Preparations for the trip are moving into high gear. On Saturday, after field school, we met with Jessy Jenkins, our Point of Contact (POC) for the trip. Jessy works in Berg Field Camp (BFC), which provides food and equipment for field camps. She arranged for a BFC person to accompany us, in addition to the mountaineer who will be with us the first 1-2 days. We also learned that the mountaineer will be Brian Hasebe, who taught our "Happy Camper" class.
On Monday, we met Martha Story, who will accompany us. Both Martha and Jessy were extremely helpful, and I finally feel that I have a good picture of most of what needs to happen. We also met with the helo ops supervisor, Julie Grundberg, about flight planning. We have to request our flight(s) three days in advance; to do so, we need an accurate estimate of what everything weighs; this, in turn, requires that we know what we are bringing, bringing renewed emphasis to packing. We will need two flights to get in and out: one for us and some personal gear (sleep kits, etc.), and another for hazardous cargo (mostly fuel) and scientific gear; the big pieces will go in a sling under the helicopter.
On-site internet access remains an open question. The current site does not have the required line-of-site to any of the existing internet repeaters. The options are to move the camp, or to install an additional repeater. It is not clear how large a camp move would be required, and the IT folks here are suggesting putting in a repeater on the side of Mt. Discovery. There will be a helicopter recce to look at this possibility, probably on Thursday.
Martha will cook dinners in camp, and, with her help, we quickly mapped out menus, and ingredients from the 15 page list of BFC stock. She will also bake bread out there (her idea). There was a rather wide variety, with a reasonable selection of frozen meats, vegetables, breads, etc. plus a fair selection of canned goods, and pre-prepared dishes. There is also a wide selection of dried soups, freeze-dried meals and snack foods, for quick eating. Menus planned, we then went to "Food Pull," and picked up everything on our list. This photo shows us with our selections (except the frozen foods, which were picked up outside). We ended up with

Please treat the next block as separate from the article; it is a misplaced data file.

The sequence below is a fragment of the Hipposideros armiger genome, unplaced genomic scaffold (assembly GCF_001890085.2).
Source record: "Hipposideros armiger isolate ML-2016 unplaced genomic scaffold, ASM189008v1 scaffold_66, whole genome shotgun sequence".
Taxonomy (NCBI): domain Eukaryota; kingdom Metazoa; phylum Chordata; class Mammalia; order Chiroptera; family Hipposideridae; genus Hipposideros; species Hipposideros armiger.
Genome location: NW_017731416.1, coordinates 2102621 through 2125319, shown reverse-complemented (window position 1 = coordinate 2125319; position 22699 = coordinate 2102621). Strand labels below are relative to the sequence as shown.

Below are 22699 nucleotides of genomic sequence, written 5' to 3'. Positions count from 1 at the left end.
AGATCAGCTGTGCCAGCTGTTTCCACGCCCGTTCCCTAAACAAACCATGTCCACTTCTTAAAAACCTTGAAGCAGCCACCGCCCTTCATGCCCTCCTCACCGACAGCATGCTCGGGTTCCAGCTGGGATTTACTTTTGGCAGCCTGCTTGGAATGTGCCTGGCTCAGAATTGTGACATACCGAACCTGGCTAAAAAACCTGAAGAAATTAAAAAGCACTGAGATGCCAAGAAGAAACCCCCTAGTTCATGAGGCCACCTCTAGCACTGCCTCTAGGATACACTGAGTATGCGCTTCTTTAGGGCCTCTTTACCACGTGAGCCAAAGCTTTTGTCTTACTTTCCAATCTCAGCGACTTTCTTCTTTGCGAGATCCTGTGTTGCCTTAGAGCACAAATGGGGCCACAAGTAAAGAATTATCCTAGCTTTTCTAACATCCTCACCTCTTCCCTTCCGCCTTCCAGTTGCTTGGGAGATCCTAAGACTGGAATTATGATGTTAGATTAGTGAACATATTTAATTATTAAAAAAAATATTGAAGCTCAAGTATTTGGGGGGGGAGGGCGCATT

This killed most of the afternoon. Thorsten found some time to work on the box, and I spent some time fighting ROOT (a physics analysis software package) and Windows XP - they do not play nicely together, in order to be able to analyze the data on my laptop.
Tuesday brought more briefings, and more packing. First up was training to use our generators and chainsaw. The generators seem pretty straightforward; the chainsaw less so. The hardware isn't complicated, but it seems like something where one would want some actual experience. Fortunately, Thorsten used a chainsaw during his time as an IceCube driller.
Next was a briefing on communications protocols. We need to report in at a specified time every day. Otherwise, they will send out the search and rescue team. We will have VHF and HF radios (just like in "Happy Camper"). The VHF radios are line-of-sight, so are only useful for talking among ourselves, or maybe with a passing aircraft. We will also have an Irridium satellite phone. We will get these at another briefing, on Wednesday.
The rest of the day was devoted to packing our gear, which took far longer than I expected. This photos shows most of our camping gear; our sleeping kits (sleeping bag, foam pads, etc.) are elsewhere, and the largest tent is also elsewhere. Fuel (propane for cooking and heating, "Mogas" for the generator, and "premix" (a gas/oil mixture) for the chainsaw were already filed as hazardous cargo.
The camping gear weighs about 831 lbs. 300 lbs of that is a floor for our "Artic Oven" tent, not shown here. Without the floor, the heat of everyday activities (cooking, using the oscilloscope and network analyzer, etc.) will gradually melt a hole in the snow, and we will have to move the tent.
We had dinner tonight with a number of IceCube folk. Mike Zernick is on his way home from the Pole, and Jim Yeck and Andrew Laundrie are on their way there. The IceCube construction season is off to a great start; they have already finished their first hole.